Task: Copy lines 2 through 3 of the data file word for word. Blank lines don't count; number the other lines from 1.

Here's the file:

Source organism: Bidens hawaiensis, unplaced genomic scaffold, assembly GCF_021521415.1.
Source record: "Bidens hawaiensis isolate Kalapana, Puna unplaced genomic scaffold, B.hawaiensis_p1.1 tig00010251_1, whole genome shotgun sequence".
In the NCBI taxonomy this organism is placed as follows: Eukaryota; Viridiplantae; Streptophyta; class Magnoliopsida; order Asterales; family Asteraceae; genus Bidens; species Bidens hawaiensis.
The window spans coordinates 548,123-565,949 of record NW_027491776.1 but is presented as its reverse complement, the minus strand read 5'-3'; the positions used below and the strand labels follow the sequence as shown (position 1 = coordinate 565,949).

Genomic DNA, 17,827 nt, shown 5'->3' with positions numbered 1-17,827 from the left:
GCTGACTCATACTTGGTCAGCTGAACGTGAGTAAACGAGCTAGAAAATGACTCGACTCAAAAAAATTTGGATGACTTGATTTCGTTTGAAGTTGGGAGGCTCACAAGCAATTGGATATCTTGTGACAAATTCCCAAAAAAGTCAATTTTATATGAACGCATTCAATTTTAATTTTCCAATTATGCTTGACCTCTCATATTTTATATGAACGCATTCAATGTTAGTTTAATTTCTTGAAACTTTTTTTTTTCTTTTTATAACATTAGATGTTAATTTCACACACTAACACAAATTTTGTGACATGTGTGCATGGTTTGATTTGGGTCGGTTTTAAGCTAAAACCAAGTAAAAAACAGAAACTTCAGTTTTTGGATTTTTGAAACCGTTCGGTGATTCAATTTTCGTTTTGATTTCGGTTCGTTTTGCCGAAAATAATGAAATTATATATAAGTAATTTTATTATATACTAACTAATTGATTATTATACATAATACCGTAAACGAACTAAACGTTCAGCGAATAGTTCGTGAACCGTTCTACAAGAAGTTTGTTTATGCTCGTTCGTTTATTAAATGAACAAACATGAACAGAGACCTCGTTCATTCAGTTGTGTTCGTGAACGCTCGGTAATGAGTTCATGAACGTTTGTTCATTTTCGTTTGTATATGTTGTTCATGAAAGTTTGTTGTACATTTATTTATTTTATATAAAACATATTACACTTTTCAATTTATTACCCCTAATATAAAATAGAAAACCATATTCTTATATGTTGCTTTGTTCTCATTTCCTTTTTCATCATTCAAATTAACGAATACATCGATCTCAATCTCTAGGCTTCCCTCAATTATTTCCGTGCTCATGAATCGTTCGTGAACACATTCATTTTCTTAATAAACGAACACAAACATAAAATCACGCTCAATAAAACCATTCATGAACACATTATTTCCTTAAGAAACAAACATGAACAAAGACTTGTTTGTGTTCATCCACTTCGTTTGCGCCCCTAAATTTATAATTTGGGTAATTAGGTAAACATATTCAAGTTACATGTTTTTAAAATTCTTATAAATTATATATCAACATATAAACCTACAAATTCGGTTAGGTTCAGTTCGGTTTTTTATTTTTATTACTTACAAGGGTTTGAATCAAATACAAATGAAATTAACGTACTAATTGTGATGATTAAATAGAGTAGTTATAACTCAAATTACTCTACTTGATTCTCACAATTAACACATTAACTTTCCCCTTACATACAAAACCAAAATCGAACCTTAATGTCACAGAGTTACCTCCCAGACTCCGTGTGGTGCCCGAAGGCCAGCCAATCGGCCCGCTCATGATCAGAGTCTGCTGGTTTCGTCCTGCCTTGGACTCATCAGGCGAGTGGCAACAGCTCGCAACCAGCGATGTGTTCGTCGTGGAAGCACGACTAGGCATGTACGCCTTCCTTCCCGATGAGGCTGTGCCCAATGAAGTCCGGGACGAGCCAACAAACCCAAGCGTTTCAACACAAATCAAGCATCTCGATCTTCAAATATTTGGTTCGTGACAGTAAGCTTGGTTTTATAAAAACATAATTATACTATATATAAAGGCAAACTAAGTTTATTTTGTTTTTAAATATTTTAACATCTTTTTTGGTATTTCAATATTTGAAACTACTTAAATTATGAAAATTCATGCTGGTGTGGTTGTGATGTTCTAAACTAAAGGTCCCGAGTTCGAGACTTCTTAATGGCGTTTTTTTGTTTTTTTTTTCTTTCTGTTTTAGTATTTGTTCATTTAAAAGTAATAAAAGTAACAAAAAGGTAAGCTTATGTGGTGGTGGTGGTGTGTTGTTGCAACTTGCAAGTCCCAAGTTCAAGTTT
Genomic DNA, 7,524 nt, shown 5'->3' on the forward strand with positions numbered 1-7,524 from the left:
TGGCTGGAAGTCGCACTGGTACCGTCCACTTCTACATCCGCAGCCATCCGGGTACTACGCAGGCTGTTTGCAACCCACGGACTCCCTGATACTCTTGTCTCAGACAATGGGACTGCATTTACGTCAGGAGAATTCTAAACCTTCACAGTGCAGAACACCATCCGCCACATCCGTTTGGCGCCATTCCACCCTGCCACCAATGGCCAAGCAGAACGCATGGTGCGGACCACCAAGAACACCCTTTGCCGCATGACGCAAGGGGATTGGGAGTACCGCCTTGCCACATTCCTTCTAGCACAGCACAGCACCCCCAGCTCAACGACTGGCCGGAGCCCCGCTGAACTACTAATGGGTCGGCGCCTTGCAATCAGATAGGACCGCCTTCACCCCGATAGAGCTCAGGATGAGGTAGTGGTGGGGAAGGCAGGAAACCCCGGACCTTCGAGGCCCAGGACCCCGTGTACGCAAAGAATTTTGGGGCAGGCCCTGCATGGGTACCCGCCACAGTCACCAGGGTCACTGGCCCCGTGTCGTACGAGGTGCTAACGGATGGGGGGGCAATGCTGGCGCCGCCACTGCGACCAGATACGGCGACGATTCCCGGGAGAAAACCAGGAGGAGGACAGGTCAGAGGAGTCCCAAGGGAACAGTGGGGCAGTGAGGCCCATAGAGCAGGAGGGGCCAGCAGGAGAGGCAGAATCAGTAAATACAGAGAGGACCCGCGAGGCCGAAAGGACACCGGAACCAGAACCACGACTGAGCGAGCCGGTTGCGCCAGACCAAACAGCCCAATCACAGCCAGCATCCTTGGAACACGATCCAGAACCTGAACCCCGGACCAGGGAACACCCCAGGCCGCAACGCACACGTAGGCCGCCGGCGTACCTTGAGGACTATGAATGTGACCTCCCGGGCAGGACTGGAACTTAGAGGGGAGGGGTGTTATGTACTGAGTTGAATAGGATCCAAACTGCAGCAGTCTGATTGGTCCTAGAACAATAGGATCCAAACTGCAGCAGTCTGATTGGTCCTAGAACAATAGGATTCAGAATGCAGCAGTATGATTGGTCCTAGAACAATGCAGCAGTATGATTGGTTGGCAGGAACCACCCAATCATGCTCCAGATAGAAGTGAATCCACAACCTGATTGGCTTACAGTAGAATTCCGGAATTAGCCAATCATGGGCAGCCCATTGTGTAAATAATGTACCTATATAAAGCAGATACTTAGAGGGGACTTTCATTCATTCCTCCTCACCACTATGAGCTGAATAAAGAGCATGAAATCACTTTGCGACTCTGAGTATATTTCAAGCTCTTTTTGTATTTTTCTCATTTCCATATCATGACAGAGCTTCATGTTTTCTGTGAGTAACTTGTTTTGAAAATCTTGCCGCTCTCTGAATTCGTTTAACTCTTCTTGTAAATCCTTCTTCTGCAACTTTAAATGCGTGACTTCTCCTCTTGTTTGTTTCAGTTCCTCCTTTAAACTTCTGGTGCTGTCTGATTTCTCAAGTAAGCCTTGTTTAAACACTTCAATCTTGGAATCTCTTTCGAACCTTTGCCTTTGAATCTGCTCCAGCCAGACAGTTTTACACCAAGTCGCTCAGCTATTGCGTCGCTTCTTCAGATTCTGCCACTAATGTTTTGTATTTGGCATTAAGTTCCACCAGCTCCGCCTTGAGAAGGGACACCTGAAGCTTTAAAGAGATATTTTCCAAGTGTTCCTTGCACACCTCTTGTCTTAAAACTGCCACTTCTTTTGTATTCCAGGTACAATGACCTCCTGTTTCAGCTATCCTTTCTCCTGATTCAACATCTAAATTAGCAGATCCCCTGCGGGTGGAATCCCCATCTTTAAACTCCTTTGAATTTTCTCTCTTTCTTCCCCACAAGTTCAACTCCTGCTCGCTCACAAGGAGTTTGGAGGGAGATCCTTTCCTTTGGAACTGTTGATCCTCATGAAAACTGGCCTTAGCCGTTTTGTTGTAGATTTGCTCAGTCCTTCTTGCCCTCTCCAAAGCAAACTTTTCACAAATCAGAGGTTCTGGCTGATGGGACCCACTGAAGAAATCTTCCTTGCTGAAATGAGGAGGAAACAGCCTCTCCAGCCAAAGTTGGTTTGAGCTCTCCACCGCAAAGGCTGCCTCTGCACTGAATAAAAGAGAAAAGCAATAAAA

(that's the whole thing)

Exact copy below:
Source record: "Bidens hawaiensis isolate Kalapana, Puna unplaced genomic scaffold, B.hawaiensis_p1.1 tig00010251_1, whole genome shotgun sequence".
In the NCBI taxonomy this organism is placed as follows: Eukaryota; Viridiplantae; Streptophyta; class Magnoliopsida; order Asterales; family Asteraceae; genus Bidens; species Bidens hawaiensis.